SEOUL – GM Daewoo Auto & Technology Co.’s vehicle design center in Bupyeong, Korea, is running flat out to develop a wide range of next-generation products, including electric vehicles and other alternative-fuel models.

Tae-wan Kim, GMDAT vice president-design, says the auto maker currently is recruiting more talent. “The best of the world’s best.”

The studio’s image of creative excellence makes it a hot commodity among the world’s design community, Kim says. “We have so far received 500 applications for the positions we hope to fill.”

Locating and hiring talented designers is one of the biggest challenges the studio faces, along with meeting its complex design goals. “In addition to alternative-fuel vehicles, we’re working on a lot of different products, including a future global small vehicle,” he says.

In some cases, vehicles initially designed to operate on traditional fossil fuels will now be modified to run on electric propulsion. Such modifications involve a number of important design changes

“The vehicle configuration needs to be different to accommodate battery placement,” Kim says. “EVs don’t need as big an air opening as conventional vehicles.”

“Our main target is not using fossil fuels at all (but) operating with reduced energy. The car has to be more aerodynamic, with special attention paid to the edges of the fenders, the size of the wheels, the wheel covers and spoilers for these aero-oriented lighter vehicles.”

GMDAT plans to show some of these new offerings at the Seoul Motor Show in April 2011.

“We will show some of our very futuristic products and some next-generation Chevrolet (models),” Kim says. “We’re targeting Chevrolet for the world premium market. In Europe, for instance, all the manufacturers go there to try to sell their cars, so the quality has to be very competitive.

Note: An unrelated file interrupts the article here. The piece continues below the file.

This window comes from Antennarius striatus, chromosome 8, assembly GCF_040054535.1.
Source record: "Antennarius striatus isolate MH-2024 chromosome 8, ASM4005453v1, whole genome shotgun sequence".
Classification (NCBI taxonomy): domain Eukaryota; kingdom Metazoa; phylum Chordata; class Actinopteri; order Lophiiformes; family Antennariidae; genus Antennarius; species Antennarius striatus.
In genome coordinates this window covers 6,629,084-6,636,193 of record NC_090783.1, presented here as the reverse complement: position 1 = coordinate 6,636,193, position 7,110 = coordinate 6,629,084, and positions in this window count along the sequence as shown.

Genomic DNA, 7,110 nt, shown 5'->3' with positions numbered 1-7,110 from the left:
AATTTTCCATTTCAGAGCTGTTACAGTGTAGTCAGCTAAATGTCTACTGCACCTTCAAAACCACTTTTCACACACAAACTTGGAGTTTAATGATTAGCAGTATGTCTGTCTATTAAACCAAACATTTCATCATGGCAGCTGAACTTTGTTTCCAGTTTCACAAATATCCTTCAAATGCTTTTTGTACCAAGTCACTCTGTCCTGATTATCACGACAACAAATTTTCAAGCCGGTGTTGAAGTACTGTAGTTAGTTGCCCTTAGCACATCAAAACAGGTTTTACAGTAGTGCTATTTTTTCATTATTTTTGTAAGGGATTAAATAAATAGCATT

“Chevrolet has always been very design-oriented yet affordable, and we’re trying to maintain both fundamentals as the evolution of design continues.”

New vehicles to be rolled out in the next couple months include the ‘11 Chevrolet Captiva/Daewoo Winstorm cross/utility vehicle and a 7-passenger multipurpose vehicle, shown in concept form as the Orlando. The MPV was designed and produced at the Bupyeong center.

“The new passenger van will not be called the Orlando,” Kim notes, adding the production vehicle will look like the concept car, but with discernible differences.

The Captiva/Winstorm will feature a bigger air intake required for larger engines. The models also will have the Chevrolet family dual-port grille, he says.

GMDAT recently opened an advanced design studio in Seoul, which works in conjunction with the Bupyeong design center.

The Seoul design studio goes to work before production-oriented designs are initiated, Kim says. The center conducts advanced studies of vehicles in the U.S. and Europe and works in conjunction with other General Motor Co. design centers worldwide.

Kim says his team is allowed to weigh in on future products to be produced in other countries, as well.

“When we do new projects, all the studios around the world submit design proposals,” he says, adding GMDAT has presented a sketch and proposal for an advanced version of the Chevrolet Corvette.

The proposal is being studied in the U.S. alongside other finalists.

GMDAT’s design teams number about 200 workers, of whom “a little less than half” are designers, Kim says. Design centers typically do not reveal exactly how many designers are on staff.

A majority of the designers are Korean nationals, but nationality is not a staffing consideration.